I grew up in a rural setting, surrounded by the best of the everyday world. We lived on property that adjoined the McKenzie river in Oregon. I lived in a messy but idyllic world of horses, dogs, kittens in the barn, and long rainy seasons by the fireside where I fell in love with books. These early passions are still my foundation. The most important truths I know come from nature and from our collective wisdom and wanderings.

I was a fantastic student in early life, and a fairly unimpressive one in college. I could seldom find a place to park, and this mirrored my frustration at feeling there was essentially no place for my gifts and perspective. I settled on pretending to be content--that seemed the best bet, given that actual happiness and fitting in appeared to be out of the question.

Mythologist Joseph Campbell said that we must be attuned to happy accidents in our lives because they often lead us into the life we were meant to live; not the life we have settled for, or strategically selected: the life we were meant to live. That gentle truth should be etched in every mirror so that when we see ourselves, we also see our possibilities.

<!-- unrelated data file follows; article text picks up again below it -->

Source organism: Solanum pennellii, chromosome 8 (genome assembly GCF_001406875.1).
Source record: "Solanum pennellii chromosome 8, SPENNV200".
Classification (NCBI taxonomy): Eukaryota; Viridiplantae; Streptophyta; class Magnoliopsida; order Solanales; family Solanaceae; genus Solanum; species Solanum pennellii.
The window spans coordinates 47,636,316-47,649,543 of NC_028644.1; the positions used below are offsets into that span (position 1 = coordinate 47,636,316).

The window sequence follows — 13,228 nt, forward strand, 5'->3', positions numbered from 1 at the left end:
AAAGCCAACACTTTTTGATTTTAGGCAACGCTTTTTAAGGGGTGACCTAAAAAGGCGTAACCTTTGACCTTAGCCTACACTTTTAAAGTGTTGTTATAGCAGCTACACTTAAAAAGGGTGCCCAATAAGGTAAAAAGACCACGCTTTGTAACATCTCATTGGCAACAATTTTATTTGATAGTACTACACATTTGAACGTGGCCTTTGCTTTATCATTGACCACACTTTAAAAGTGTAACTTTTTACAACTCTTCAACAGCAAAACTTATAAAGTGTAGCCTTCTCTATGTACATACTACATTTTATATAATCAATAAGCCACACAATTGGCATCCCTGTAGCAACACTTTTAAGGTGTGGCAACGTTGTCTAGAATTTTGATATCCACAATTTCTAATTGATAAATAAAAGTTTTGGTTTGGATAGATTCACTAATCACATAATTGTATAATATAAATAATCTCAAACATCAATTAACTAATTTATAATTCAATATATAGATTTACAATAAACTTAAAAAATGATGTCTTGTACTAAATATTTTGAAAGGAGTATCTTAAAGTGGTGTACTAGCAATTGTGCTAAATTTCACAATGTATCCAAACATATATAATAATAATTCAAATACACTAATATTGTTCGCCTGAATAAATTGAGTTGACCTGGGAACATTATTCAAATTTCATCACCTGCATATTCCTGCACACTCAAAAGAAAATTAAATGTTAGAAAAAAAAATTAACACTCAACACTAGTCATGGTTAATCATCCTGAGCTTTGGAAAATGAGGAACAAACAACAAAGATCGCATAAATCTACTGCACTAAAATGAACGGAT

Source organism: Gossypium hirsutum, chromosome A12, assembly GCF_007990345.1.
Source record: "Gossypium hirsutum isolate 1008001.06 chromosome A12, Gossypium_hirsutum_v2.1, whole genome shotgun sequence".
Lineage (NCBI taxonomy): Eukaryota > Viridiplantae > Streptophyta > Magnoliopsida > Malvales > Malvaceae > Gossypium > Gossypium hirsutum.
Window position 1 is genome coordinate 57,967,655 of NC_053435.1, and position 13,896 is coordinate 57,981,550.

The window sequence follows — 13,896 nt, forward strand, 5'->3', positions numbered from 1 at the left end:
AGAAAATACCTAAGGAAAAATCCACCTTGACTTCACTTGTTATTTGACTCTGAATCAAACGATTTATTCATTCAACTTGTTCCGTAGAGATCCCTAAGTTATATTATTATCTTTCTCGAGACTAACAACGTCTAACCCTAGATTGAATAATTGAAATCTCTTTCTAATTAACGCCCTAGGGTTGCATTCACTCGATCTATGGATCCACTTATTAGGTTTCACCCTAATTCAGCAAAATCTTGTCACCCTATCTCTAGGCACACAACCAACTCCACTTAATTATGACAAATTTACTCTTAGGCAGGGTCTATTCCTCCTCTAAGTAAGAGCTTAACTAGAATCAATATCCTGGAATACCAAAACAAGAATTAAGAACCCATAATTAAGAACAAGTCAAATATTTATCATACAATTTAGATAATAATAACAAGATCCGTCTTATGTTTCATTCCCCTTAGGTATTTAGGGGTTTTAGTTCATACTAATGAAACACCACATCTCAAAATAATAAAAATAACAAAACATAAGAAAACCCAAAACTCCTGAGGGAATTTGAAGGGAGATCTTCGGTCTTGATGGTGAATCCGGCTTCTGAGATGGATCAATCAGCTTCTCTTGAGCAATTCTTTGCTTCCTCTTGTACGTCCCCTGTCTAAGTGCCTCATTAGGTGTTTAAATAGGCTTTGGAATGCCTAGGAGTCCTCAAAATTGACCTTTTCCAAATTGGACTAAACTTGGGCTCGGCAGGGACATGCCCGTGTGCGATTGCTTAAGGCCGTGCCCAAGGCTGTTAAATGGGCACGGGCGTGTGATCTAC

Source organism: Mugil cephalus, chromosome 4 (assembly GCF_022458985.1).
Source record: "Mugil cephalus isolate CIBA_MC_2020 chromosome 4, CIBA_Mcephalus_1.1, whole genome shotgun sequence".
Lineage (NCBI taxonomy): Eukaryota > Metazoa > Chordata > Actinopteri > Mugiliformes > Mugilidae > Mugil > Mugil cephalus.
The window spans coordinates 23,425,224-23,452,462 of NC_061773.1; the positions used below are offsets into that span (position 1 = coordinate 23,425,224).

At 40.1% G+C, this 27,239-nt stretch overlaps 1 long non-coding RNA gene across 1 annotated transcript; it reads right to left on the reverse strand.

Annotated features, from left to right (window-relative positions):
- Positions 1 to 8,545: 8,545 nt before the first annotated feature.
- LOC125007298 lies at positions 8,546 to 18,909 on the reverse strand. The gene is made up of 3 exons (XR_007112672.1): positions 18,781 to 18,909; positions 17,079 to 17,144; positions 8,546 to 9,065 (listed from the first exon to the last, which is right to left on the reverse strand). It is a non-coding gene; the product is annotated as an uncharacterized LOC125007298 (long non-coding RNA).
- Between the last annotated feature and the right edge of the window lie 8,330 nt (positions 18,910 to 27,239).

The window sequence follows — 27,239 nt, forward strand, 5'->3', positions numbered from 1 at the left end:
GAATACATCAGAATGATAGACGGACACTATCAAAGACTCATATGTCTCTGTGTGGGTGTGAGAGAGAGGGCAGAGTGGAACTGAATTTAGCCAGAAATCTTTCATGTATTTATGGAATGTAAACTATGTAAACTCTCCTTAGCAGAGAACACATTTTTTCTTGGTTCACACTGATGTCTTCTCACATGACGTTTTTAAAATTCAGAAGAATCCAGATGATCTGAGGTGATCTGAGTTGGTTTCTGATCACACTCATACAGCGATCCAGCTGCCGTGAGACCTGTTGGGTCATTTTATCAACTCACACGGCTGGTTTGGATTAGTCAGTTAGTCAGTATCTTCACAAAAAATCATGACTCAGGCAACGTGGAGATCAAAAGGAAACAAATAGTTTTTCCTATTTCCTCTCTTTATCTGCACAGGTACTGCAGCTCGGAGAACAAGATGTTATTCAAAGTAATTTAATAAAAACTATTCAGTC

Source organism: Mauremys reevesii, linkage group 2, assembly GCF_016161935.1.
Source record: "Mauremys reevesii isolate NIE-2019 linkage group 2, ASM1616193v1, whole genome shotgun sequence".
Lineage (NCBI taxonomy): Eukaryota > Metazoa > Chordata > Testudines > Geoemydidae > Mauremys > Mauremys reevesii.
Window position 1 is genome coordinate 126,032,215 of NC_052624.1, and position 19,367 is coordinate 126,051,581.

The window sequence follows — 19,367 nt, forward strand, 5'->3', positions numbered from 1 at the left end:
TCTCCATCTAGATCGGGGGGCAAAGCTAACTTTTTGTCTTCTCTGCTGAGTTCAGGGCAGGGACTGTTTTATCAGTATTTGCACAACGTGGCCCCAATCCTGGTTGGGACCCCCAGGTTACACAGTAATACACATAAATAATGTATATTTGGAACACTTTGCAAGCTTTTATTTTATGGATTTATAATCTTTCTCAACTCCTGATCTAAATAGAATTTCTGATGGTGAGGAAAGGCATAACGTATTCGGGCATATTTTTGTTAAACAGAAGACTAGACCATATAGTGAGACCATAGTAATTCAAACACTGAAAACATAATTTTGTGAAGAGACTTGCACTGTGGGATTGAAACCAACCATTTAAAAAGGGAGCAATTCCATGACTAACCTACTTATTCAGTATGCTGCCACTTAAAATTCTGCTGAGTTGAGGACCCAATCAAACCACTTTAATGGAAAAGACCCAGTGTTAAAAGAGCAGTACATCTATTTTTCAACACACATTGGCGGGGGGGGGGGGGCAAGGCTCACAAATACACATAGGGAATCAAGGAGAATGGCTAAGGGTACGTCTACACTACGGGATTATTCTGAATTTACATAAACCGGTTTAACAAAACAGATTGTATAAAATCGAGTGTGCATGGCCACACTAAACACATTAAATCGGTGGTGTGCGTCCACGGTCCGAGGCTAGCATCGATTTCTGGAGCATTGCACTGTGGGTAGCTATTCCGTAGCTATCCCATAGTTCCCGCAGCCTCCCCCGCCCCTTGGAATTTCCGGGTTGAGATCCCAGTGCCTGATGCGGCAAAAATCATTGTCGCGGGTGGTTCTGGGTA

While studying psychology in graduate school I began attending dream-sharing groups. We discussed the dreams we remembered, brainstormed about what they might mean, and then zeroed in on the beating heart of the questions that really mattered to us in the moment. I drove home each week from those groups feeling as if my soul had been washed and air-dried in a summer breeze. We did not always find perfectly tidy answers, but we did something far more important: we asked the questions that really mattered. There, I found the language of my unique, messy, non-judgmental, x-ray vision soul. My habit of looking into and through, rather than "at" things was no longer a learning disability, it was a gift. The off kilter way that dreams reflect life, without obscuring the interconnections, the spirit, and the meaning of events, this is the way I think and feel. Essentially, through a whim of exploration, a happy accident, I found my life.

Customer Reviews

Most Helpful Customer Reviews

93 of 96 people found the following review helpful By Harold McFarland HALL OF FAMEVINE VOICE on March 31, 2002
Format: Paperback
Got a dream dictionary and find it useless? Think using a dream dictionary is like trying to form a cohesive picture from a thousand-piece jigsaw puzzle where all the pieces are cut exactly the same? The Complete Dream Book takes a different angle on dream interpretation.
Based on a database of over 18,000 dreams, the author provides real-life interpretation of common dreams. There are common dreams that occur during certain stages of life, at certain ages, and during certain changes and situations.